It is commonplace to observe that we live in an “ever more connected” world, but are we reaching a point where we are exposed to serious risks by being over-connected?
The history of human progress illustrates how many of our greatest breakthroughs have been through advances in communication and the desire to link up, whether as individuals or organisations. From printing to the telegraph, to flying and the ability to transmit data around the globe in a flash – all have advanced trade, wealth and a general feeling of progress. But now we seem to be on the cusp of a myriad of technologies that will massively increase our connectivity, and also with the potential for serious risks if not disasters.
In little more than 30 years the internet has grown from a small exclusive network to an all pervading channel for much of our lives. For the first time in human history we can now connect to a vast global network – already half the world’s population is on the net, and this will only increase. At first this connectivity brought the usual risks associated with communication; operational failures, exposure to potential fraud and the need to invest heavily in new technology, business systems and knowledgable staff. But now the risk profile has subtly changed, the network itself, whilst a carrier of great efficiency and potential wealth, is also a risk itself.
The simple diagram below shows the danger of “over-connectivity”. Here we can see as connections increase in a network, it becomes more resilient (moving from randomness to organisation) however diminishing marginal returns eventually kick in and the network becomes stressed, brittle and ultimately prone to complete collapse. We can think of this a bit like have too many dominoes to closely together – so if one domino should fall?
For those involved in risk taking and decision making, the study of Complex Systems science is going to be an important element in understanding and mitigating these future risks. Complexity looks at networks and their agents and crucially seeks to understand the flows around the network and how small changes can have very large effects. Many of our new business networks whether electronic systems, management systems or actual infrastructure (eg power supply) are now at risk of moving from stable resilience to being stressed and vulnerable. Whether it be risks of an “electronic hurricane” from cyber attacks or the unthinking connections being rolled out in the “Internet of Things” we need to be aware of the consequences.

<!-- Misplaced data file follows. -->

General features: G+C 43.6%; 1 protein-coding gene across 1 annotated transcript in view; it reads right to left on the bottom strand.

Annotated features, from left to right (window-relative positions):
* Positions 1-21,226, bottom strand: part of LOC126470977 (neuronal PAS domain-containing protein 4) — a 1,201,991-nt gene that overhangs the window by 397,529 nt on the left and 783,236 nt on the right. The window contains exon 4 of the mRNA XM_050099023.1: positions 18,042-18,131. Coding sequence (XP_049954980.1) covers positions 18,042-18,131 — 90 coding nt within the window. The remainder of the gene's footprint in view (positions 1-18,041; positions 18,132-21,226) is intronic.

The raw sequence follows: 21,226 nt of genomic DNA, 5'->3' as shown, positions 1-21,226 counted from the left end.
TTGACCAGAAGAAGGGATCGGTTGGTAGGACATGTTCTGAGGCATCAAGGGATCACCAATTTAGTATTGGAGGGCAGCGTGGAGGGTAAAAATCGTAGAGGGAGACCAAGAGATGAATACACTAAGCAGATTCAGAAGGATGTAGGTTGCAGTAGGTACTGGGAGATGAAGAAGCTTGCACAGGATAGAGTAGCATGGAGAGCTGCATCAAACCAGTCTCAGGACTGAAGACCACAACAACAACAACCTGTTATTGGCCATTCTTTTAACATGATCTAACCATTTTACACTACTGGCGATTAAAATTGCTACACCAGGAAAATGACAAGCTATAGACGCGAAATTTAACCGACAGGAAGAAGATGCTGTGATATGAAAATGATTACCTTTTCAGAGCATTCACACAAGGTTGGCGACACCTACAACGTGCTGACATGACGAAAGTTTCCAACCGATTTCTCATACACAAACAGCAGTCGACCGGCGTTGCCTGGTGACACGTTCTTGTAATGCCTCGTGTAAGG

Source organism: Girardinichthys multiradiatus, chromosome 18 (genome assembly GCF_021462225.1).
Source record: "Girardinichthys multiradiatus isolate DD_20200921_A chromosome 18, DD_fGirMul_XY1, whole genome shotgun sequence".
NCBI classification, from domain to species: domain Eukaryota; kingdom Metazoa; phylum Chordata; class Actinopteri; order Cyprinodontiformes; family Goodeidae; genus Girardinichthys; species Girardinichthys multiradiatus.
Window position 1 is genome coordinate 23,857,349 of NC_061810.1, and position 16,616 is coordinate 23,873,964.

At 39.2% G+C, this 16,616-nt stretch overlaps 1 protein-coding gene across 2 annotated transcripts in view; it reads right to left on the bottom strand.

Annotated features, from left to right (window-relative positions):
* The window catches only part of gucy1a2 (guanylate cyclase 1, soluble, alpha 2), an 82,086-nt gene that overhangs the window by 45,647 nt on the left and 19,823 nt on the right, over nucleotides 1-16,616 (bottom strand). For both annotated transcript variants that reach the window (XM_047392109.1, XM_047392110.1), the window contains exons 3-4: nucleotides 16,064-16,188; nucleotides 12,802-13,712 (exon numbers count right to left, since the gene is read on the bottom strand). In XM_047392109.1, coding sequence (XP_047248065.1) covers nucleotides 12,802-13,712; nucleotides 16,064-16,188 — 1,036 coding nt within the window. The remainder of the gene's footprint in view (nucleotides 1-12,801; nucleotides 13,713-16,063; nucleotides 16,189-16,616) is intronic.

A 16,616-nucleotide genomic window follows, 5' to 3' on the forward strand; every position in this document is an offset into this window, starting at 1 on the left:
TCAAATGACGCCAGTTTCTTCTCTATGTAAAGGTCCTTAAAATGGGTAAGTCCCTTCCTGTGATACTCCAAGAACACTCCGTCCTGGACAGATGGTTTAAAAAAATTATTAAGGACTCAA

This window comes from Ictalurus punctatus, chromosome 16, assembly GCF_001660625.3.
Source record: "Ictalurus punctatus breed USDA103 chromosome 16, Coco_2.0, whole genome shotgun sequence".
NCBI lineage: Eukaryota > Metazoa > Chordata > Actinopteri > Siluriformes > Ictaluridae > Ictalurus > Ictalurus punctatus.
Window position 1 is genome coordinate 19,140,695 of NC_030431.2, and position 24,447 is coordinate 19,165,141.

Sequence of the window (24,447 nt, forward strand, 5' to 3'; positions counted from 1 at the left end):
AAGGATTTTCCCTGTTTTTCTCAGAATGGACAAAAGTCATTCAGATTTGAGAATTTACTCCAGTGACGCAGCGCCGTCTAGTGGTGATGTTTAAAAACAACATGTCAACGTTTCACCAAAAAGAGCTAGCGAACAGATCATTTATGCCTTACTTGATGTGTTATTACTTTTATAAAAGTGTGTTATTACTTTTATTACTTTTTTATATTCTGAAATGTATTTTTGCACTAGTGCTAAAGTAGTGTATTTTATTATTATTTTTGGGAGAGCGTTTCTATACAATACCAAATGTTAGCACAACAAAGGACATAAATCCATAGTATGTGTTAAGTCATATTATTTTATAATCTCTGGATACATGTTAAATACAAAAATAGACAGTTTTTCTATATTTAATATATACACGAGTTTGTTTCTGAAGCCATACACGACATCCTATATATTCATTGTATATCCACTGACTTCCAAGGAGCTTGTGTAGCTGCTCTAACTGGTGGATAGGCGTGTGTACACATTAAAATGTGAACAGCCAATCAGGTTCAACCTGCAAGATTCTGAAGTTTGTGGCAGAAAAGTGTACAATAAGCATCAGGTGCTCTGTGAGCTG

So what to do?
Policymakers, military planners, business people and individuals need to have a much clearer idea of networks and their inherent weaknesses, and their own exposures to networks that might be overly connected or overly optimised. Far too many organisations have no deep understanding of their own networks let alone those of others to which they are exposed. This is particularly true where firms have merged and there is no end to end complete analysis of the business. Network resilience testing should be the core of operational risk management and using the new analysis techniques that are coming from biology and physics via Complex Systems science.
Sensible mediation can be pretty straightforward, It really is a case of building in gaps and circuit breakers into any system…these come however with a cost (in both monetary and short term efficiency terms) but are essential to avoid heightened vulnerabilities. Whether we are planning large complex networks or happily hooking up our fridge to the net this whole area of network resilience is becoming of vital importance.
Suggested Further Reading
The Tangled World: Understanding Human Connections, Networks and Complexity Gerald Ashley & Terry Lloyd Harriman House 2011
Positive Linking: How Networks Can Revolutionise the World Paul Ormerod Faber & Faber 2013